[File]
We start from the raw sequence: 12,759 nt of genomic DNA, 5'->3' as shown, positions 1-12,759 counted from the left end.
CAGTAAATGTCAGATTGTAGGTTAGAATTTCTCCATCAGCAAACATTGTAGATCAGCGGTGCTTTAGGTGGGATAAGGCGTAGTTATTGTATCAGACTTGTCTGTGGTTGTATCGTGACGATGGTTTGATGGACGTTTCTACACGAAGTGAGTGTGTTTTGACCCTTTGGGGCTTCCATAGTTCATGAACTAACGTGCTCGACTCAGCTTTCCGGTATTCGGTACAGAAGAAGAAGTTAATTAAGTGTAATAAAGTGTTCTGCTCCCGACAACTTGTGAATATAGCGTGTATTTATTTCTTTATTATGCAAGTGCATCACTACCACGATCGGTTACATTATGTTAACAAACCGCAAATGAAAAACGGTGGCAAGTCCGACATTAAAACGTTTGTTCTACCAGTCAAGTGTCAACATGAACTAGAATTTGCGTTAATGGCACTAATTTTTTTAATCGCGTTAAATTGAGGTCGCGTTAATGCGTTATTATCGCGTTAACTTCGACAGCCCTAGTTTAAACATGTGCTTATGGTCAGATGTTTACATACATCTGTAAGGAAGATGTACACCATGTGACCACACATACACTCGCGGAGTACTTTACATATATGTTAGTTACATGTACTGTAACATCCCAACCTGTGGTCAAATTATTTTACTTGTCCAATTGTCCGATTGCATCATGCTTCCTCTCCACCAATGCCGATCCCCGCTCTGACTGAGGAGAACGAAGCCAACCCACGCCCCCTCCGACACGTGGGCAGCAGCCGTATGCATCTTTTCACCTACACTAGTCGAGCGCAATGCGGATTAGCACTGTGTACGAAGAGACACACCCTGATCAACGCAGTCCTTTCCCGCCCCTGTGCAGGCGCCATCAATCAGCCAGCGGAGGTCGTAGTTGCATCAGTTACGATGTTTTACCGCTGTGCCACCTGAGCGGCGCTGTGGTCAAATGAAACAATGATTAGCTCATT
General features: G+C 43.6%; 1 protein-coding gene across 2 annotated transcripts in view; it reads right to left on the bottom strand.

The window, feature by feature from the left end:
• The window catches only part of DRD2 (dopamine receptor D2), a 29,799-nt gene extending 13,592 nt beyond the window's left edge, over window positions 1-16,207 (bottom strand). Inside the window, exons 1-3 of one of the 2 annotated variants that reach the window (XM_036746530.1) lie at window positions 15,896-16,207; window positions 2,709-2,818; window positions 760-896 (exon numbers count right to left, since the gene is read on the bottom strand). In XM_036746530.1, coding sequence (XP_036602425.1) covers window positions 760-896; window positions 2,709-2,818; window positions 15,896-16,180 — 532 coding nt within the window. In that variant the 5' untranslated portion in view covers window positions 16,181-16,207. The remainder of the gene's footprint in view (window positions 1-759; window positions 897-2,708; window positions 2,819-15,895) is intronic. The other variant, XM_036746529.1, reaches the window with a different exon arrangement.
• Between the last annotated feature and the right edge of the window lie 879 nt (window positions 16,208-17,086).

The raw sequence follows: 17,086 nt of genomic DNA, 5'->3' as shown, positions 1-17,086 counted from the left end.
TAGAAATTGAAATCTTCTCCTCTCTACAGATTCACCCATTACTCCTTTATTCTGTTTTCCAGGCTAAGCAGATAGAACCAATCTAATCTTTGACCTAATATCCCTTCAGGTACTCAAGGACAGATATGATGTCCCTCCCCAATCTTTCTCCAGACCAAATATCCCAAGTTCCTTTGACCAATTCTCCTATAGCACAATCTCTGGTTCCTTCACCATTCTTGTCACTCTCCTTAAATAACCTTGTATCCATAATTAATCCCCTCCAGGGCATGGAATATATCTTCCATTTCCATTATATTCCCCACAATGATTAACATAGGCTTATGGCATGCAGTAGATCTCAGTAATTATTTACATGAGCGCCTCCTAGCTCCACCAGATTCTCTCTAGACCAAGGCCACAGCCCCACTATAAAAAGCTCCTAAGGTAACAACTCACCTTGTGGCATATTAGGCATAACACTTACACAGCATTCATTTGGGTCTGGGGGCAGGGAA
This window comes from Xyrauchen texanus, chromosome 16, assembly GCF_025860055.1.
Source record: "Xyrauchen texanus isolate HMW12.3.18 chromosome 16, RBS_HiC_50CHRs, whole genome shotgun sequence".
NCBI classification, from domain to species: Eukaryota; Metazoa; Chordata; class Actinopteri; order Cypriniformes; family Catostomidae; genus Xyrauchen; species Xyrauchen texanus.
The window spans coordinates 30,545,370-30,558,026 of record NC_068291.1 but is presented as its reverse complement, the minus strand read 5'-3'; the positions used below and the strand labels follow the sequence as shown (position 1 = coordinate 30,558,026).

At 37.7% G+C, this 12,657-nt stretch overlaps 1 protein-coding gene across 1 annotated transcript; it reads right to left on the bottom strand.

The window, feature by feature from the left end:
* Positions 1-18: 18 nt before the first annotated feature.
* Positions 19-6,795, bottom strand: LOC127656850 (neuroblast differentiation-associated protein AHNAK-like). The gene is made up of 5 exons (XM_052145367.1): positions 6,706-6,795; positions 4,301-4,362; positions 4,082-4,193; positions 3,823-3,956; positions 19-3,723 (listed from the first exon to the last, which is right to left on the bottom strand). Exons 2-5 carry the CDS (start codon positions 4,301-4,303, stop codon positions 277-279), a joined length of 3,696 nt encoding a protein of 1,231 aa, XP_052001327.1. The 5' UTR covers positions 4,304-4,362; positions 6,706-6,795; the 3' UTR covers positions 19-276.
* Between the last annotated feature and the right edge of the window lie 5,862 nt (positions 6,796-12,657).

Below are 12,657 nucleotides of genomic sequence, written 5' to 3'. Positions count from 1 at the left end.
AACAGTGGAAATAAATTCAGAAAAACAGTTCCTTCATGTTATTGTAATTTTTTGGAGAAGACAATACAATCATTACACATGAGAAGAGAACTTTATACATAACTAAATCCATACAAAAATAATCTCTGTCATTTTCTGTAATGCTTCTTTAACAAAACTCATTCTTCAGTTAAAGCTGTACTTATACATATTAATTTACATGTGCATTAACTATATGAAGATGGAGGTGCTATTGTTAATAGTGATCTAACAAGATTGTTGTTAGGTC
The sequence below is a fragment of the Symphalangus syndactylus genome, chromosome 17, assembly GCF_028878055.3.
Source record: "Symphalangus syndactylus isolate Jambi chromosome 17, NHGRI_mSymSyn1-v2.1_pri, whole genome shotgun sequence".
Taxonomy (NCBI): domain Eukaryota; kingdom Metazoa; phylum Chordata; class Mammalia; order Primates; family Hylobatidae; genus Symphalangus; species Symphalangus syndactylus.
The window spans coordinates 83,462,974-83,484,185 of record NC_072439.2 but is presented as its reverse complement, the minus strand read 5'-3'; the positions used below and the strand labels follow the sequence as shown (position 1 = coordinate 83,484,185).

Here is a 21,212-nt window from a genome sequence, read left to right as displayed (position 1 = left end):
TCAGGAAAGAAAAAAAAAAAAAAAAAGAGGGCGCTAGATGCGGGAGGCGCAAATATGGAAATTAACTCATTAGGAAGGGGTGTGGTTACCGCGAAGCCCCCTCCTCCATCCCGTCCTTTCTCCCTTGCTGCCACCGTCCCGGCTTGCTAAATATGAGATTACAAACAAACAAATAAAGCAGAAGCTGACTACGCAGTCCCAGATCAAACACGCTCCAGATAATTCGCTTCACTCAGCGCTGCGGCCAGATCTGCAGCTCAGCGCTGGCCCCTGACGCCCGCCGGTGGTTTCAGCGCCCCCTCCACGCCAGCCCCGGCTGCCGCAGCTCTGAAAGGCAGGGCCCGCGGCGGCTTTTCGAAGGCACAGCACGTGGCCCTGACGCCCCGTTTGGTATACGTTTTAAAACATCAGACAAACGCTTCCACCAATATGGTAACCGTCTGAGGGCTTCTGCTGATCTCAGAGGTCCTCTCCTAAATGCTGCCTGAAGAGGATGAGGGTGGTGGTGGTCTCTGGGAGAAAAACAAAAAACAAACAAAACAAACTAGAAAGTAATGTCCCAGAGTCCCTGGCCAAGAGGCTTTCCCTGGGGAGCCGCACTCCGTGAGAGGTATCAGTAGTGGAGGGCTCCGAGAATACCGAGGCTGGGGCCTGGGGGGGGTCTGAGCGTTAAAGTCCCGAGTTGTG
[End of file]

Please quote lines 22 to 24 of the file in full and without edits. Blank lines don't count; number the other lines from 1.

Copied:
Taxonomy (NCBI): domain Eukaryota; kingdom Metazoa; phylum Chordata; class Mammalia; order Primates; family Hylobatidae; genus Symphalangus; species Symphalangus syndactylus.
The window spans coordinates 83,462,974-83,484,185 of record NC_072439.2 but is presented as its reverse complement, the minus strand read 5'-3'; the positions used below and the strand labels follow the sequence as shown (position 1 = coordinate 83,484,185).

Here is a 21,212-nt window from a genome sequence, read left to right as displayed (position 1 = left end):